Prior to notice of the dispute, the domain name reverted to the Respondent’s website which indexed links to other websites and operated a search engine. The Respondent itself appears to accept that its use, prior to notice from the Complainant, was not bona fide. Relevantly, in relation to its receipt of the notice, the Response states that:
“After verbal consultation with an Intellectual property solicitor I was advised I may be infringing the Complainant’s trademark and should take some action. Acting on this advice, I removed the search engine box, search engine software and the content from my web site...”.
If the Respondent were confident that it was making a bona fide use of the disputed domain name prior to the notice, it would not be expected to change that use after receiving the notice, unless it believed the notice had some merit. But after receiving the notice, the Respondent altered its website to one offering “Musical Instruments and Items”. The Respondent gave no explanation as to why it made that particular change.
For these reasons, the Panel finds that the Respondent has no rights or legitimate interests in the disputed domain name under paragraph 4(c)(i) of the Policy. The Respondent raises other arguments in support of its rights or legitimate interests, which the Panel addresses as follows.
Use after notice
Firstly, the Respondent suggests, in effect, that it made bona fide preparations to use the domain name after notice to it of the dispute. The terms of paragraph 4(a)(ii) of the Policy do not explicitly preclude the possibility of a bona fide use or preparations by a Respondent after notice of a dispute. Paragraph 4(c)(i), along with the other illustrative circumstances set out in paragraph 4(c), are stated to be “without limitation”.
It is naturally difficult for a respondent to show its innocence, where there is evidence that its actions occurred only after notice of a dispute. Use after a notice naturally suggests that the use is motivated by the notice - not by a bona fide intention. It might be possible to demonstrate bona fide use occurring after a notice if, for example, the notice had no merit at all. But that is not the case here.
Further, the Respondent does not present strong evidence of its preparations to use the domain name. In this respect, the Respondent quickly (by its own account, 2 days after receiving the Response) “changed the nature of [its] business”. The Respondent also changed its use of the domain name, so that it reverted to a website offering “Musical Instruments and Items”. The Respondent gave no explanation for that particular change. The Respondent’s evidence of its preparations over the last 2 years was a single page print out of the Respondent’s website as it was shortly after the notice, and as it was from May 2003, and a single page “business contract” for the supply to it of hand crafted drums. Although the Respondent states that its website is “fully operational”, the May 2003 print out indicates that it was “still under construction.”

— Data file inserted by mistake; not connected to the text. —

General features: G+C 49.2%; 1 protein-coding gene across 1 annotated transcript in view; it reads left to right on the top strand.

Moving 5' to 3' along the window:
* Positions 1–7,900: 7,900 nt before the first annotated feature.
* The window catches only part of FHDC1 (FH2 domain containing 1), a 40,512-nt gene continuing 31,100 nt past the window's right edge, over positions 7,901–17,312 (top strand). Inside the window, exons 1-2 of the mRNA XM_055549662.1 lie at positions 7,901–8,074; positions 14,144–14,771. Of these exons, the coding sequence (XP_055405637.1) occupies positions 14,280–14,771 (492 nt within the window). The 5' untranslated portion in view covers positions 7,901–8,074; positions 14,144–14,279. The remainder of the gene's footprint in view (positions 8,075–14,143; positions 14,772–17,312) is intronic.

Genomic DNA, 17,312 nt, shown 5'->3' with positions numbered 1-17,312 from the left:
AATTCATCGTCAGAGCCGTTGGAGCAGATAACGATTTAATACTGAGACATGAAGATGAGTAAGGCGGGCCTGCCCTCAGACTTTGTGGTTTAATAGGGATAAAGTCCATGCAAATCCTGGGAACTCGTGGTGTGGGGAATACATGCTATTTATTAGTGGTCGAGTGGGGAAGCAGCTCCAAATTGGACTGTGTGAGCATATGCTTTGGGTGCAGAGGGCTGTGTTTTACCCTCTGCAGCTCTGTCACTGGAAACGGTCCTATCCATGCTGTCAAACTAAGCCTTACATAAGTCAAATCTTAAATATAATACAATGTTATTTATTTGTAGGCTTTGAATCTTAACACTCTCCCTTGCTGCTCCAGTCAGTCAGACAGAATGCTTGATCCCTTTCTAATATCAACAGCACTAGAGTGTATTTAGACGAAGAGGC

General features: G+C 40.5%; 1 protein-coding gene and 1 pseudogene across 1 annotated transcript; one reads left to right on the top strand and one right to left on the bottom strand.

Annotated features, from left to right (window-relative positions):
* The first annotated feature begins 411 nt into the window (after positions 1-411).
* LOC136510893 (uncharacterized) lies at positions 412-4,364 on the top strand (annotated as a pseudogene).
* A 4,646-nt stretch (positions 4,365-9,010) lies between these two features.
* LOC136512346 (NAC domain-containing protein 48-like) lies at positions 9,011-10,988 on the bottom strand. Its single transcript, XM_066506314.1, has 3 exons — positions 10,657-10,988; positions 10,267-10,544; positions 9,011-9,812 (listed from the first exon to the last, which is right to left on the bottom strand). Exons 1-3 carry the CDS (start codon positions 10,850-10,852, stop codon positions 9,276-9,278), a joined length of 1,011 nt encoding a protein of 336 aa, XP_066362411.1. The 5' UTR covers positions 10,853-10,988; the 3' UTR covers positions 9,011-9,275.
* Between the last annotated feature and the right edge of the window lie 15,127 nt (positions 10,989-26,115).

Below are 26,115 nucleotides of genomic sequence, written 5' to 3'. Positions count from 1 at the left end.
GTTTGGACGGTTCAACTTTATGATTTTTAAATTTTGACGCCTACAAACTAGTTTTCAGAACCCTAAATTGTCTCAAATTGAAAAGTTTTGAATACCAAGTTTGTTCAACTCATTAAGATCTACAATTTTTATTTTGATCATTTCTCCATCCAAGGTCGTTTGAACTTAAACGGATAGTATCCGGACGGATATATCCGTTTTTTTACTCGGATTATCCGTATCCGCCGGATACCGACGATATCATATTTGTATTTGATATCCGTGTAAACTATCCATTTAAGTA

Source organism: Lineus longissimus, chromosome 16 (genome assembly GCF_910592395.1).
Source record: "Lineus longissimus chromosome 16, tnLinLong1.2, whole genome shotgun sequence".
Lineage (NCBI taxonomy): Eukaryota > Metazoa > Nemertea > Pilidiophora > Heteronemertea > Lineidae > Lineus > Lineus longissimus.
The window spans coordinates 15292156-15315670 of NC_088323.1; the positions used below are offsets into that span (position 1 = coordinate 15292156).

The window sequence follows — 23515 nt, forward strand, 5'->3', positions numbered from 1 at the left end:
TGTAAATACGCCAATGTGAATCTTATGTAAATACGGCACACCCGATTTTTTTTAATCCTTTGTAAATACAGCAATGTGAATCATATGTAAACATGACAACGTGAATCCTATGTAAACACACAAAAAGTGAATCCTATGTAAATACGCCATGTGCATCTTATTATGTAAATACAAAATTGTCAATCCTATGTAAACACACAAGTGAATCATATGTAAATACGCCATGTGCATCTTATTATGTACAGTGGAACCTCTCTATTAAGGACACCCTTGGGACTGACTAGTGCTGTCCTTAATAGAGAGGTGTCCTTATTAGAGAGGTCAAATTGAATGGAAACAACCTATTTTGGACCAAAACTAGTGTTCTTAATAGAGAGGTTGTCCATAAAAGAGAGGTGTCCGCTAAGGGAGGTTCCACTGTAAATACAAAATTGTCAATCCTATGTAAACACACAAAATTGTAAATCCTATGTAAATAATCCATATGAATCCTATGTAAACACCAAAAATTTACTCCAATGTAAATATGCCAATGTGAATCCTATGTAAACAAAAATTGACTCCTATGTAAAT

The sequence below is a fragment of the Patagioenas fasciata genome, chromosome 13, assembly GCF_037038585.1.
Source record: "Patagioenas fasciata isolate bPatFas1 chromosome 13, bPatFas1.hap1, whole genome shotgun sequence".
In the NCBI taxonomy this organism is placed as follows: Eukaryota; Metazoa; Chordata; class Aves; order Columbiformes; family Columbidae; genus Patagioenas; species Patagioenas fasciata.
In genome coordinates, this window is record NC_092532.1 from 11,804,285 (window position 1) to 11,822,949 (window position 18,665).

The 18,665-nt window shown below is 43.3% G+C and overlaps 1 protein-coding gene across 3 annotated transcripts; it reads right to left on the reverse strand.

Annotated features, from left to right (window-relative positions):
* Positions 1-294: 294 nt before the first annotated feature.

The Respondent states that it did not significantly promote its new website, because of “the constant harassment of the Complainant and the resultant uncertainty.” Even allowing for this, as noted above, the Respondent bears a difficult burden to demonstrate it was making preparations for bona fide use. For the reasons above, the Panel finds that the Respondent has not met that burden.
Secondly, the Respondent argues that the Complainant does not have “an exclusive right” because the word “overture” has a generic meaning. That argument ignores the Complainant’s rights in its registered mark. It also ignores the existence of the Policy. The Policy does not require a Complainant to have an exclusive right. It only requires that a complainant relevantly “has rights” and that the Respondent does not.
Respondent’s registered trademark
Thirdly, shortly after receiving notice of the dispute on October 15, 2002, the Respondent lodged an application to register OVERTURE as a trademark in Australia, in Class 15, musical instruments. Despite opposition proceedings brought by the Complainant, the trademark was registered with effect from its lodgement date of October 31, 2002.